Thursday, February 22, 2018

album review: 'room inside the world' by ought

I'm not going to lie, as much as I was looking forward to this release, some of the buzz leading up to it had me, well, more concerned than I wanted to be. 

Because look, I like Ought for their smart, amazingly well-textured and nervy post-punk that especially with their record Sun Coming Down in 2015 saw greater refinement in its melodic grooves and complex transitions. And for as much as Tim Darcy could sound like he was splitting his David Byrne impression with that of Elias Bender Ronnenfelt of Iceage, this sort of artistic but deeply felt indie rock is an easy sell for me. And that's before you consider how well they can translate the anxious tension at their core into the sort of unstable core where you literally cannot predict its shifts. 

But in the rollout for Room Inside The World, I starting hearing buzz that the band had changed labels and this record was embracing more new wave and synths and streamlining things even further - and I was really conflicted on this, mostly as the critical reception seem a little more reticent. Don't get me wrong, I appreciate Ought looking to intensify their internal sense of logic and composition within the songs - the improvisation is a nice touch but it can lead to mixed rewards - but there is such a thing as over-polish when you look at a band like Ought where you can lose some of the wild spirit that makes them distinct. And considering the mixed reception to Tim Darcy's solo project a year or so back, I wasn't sure how that would translate onto this project, but what the hell: what did we get on Room Inside The World?

Man alive, I really wish I liked this project a lot more than I do - because on some level, I get it. Ought choosing to embrace more polish and restrained composition could have created potent results if they had tilted into the unstable bombast that made their first two records so starkly memorable. Unfortunately, Room Inside The World is the sort of record where I can hear the rationale for every artistic choice, but it seems like the majority of them were a perfect storm of misfires - and what's alarming is that it's less interesting than that actually implies, reminiscent of the early-to-mid 80s post-punk records that lost their ragged edges and punch but weren't slick or colourful enough to gain mainstream traction. Not precisely a bad project - the fundamental core of Ought's musicianship is strong enough to keep me listening - but the spark feels snuffed out, and it winds up far less interesting or compelling.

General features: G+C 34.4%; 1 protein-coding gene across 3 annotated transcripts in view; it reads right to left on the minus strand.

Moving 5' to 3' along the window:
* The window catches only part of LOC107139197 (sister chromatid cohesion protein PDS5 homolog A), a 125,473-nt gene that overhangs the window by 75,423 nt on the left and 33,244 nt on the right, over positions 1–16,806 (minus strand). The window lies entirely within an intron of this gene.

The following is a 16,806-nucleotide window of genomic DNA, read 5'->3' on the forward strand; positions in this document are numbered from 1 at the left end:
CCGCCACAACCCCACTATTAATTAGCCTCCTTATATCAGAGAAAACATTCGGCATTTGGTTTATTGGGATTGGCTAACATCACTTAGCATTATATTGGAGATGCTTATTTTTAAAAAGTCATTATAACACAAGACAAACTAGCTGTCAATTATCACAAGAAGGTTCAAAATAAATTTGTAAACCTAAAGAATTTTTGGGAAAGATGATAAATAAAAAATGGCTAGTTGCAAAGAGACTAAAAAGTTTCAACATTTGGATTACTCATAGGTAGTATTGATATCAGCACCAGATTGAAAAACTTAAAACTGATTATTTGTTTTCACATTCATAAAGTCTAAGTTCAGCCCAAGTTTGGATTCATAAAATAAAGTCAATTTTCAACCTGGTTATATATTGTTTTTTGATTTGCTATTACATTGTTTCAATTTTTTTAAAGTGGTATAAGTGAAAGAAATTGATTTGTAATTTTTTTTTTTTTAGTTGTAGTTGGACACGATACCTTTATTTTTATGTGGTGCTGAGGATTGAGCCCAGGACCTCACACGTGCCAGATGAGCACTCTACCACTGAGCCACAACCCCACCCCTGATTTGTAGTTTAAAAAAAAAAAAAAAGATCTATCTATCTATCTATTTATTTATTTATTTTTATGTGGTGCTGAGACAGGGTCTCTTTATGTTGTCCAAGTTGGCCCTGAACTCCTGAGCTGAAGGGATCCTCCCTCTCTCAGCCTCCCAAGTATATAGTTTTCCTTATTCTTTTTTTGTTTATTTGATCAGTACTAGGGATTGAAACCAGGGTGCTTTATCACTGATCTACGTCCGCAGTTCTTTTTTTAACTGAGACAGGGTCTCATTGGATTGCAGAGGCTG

And the place we have to start with is frontman Tim Darcy - and remember how I made comparisons to David Byrne and a certain nervy, nasal presence? For some reason, Darcy decided to embrace a more broadly theatrical mode of delivery, dipping into a wonky baritone that had some drawing comparisons to early Nick Cave but reminded me more of the yodeling tones of Kevin Rowland of Dexy's Midnight Runners, except minus the intensity that made those vocals tolerable! That's what's genuinely alarming about Darcy's delivery here, you can tell he's trying to modulate for some brand of romantic crooning to match with the slicker grooves and while there are songs like 'Desire' and 'Brief Shield' where he gets close - mostly courtesy of production that gives him a bit more space or in the case of 'Desire' a seventy person backing choir - he's not convincing in this mold at all! What's worse is that there are snippets on 'Disgraced In America' and 'Take Everything' where hints of that more clipped, Byrne-esque delivery comes back and it's such a better fit for these grooves and style of writing.